Yogyakarta, Indonesia is a truly magical city where the past blends seamlessly with the present. Bicycle taxis and horse pulled carts are still a common mode of transport, not just a novelty for tourists. Traditional garments are worn on the streets by grandmas as are the latest fashions by the university students the city is populated by. It’s a hint at what all of Indonesia was like many years ago.
During our visit, my husband Tom and I want to stay in a hotel with roots in the past so The Phoenix Hotel is our accommodation of choice. Not only is it made up of a beautiful heritage building, it’s also close to Yogyakarta’s many sights.
After a restful sleep in our room at The Phoenix Hotel, we wake up early so we can start exploring before the sun reaches it’s peak. We climb into a becak (bike taxi) parked outside our hotel and ask him to take us to Marlioboro. As we head towards the centre of town, our driver weaves our rickety wood capsule between oncoming cars and pedestrians. A feeling of shock at first that is quickly replaced with exhilaration as the wind blows through our hair.
Our becak driver parks on Malioboro road behind a seemingly never ending row of fellow becak drivers. The street on either side is full of stalls selling local wear. Everything from leather sandals, batik clothes to wood carvings can be found along this street. We wander along in search of breakfast. This not being our first time to Indonesia and having had traditional Nasi Padang the night before, we figure our stomachs can handle some street food. In front of the main mall along the strip Tom spots locals eating around a wood food cart. He orders a plate of “what he’s having” and is given a plate of rice topped with stir fried papaya leaves, egg and fried noodles. A hearty start to the day.
Across from the stall an elderly lady is crouched on a curb selling colourful sweets. With the help of a few gestures I walk away with a banana leaf filled with gooey pink cakes topped shaved coconut and liquid palm sugar. With one bite, I’m regretting I didn’t order more.
Our bellies now full, Tom and I take a horse pulled cart down the street to the palace of the sultans of Yogyakarta: Kraton. For over an hour we walk the grounds of where the current sultan still resides taking in examples of traditional Javanese architecture while learning about the history and culture of Yogyakarta.
Next, we head further down the street to the Taman Sari Water Castle. This is the site of a former royal garden of the Sultan of Yogyakarta where we explored a bathing complex and the underground mosque.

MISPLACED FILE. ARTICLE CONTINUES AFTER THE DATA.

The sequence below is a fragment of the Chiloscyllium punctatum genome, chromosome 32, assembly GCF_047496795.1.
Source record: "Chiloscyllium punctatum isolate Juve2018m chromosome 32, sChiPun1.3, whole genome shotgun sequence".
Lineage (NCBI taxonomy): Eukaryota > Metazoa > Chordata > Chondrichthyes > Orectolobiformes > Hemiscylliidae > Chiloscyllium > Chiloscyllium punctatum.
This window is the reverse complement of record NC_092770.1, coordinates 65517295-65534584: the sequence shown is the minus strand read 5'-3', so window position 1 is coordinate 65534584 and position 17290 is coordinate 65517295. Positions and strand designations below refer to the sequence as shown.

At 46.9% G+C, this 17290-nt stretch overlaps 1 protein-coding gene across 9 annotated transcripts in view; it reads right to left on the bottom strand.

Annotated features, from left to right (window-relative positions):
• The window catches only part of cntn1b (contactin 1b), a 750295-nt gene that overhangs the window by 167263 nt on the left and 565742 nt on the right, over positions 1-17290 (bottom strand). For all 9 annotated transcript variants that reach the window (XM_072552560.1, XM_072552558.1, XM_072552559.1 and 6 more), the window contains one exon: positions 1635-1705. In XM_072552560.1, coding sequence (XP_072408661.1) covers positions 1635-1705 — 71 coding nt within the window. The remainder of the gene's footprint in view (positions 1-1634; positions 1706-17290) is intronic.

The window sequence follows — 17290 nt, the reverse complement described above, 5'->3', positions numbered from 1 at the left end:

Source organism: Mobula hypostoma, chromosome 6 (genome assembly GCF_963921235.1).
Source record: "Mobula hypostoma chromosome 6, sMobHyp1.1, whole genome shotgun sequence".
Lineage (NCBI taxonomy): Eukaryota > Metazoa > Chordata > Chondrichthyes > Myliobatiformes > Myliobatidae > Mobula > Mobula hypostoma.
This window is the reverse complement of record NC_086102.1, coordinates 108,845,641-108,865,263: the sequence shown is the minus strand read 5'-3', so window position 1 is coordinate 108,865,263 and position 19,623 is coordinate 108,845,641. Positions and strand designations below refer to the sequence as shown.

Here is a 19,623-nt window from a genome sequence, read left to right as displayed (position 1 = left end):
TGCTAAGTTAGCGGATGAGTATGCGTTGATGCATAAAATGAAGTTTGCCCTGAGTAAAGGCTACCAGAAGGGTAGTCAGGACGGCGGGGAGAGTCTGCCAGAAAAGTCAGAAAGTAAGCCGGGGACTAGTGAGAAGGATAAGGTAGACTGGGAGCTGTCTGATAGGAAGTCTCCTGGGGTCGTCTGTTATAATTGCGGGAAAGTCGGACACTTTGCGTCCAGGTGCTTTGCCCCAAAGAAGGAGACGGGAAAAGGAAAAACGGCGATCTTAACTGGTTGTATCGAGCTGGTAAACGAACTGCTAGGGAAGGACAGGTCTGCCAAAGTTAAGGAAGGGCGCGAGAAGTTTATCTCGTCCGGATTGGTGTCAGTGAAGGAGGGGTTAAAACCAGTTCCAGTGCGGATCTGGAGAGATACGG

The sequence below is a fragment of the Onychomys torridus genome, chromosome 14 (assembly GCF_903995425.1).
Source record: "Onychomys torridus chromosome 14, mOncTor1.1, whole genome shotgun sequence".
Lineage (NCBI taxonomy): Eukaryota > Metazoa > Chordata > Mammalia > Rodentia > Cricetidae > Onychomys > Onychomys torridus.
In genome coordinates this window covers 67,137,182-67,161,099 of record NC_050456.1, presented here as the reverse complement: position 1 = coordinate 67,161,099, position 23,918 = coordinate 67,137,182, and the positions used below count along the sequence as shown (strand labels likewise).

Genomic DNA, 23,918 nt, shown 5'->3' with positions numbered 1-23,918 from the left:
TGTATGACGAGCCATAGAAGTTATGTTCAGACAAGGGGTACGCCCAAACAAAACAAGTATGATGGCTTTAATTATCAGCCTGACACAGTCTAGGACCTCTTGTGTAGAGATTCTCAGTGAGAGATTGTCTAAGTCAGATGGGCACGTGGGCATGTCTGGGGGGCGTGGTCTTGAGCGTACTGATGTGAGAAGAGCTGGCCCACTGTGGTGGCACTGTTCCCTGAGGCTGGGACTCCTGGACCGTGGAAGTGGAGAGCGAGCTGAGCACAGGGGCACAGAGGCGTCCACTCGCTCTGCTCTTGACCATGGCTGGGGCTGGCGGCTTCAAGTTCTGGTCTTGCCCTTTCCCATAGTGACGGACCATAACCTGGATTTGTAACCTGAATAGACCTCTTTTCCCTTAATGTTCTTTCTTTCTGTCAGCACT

After a day of exploring Yogyakarta’s history, we head back to The Phoenix Hotel in time to catch happy hour at Vino Bar. Here we sit in a piece of the city’s history while sipping colonial inspired cocktails and dining on local cuisine. A perfect blending of past and present Yogyakarta that defines our visit.
Today, The Phoenix Hotel is a colonial styled boutique hotel with 144 rooms that include exclusive suites. Adding on to the original 1918 building, the hotel includes a spa, restaurant, lounge, bar and swimming pool.
The heritage part of the building dates back to 1918 when it was built as a private residence. Over the years it was transformed into a hotel then changing hands many times as Indonesia went through Japanese occupation then independence. In 1996 it was bestowed with a Heritage Award for maintaining the old architectural building. 2003 is when the extension of the hotel was added and taken over by Accor. Ask the front desk about attending one of the hotel’s in-house tours.
Breakfast at Paprika Restaurant is not to be missed with it’s fantastic local and international selection. Buffets are the easiest way to try a new cuisine and we enjoyed trying the different Gudeg dishes that Yogyakarta is known for as well as herbal drinks and local stews and sweets.
For a refreshing treat, try the hotel’s signature cocktail, the Gin Sling. In the lounge this cocktail is mixed table side while the bartender shares a bit of history about the hotel and drink.
Besides visiting the area’s big attractions of Borobudur and Prambanan, a tour of Yogyakarta’s local arts and crafts is highly recommended. For a fun spin, take the hotel’s Traditional Craft Making Excursion on Vintage Car which brings you to batik, silversmith and puppet workshops in a vintage 1961 Mercedes Benz. Check out our 10 Top Things to do in Yogyakarta.
The Phoenix Hotel
Jl Jenderal Sudirman 9
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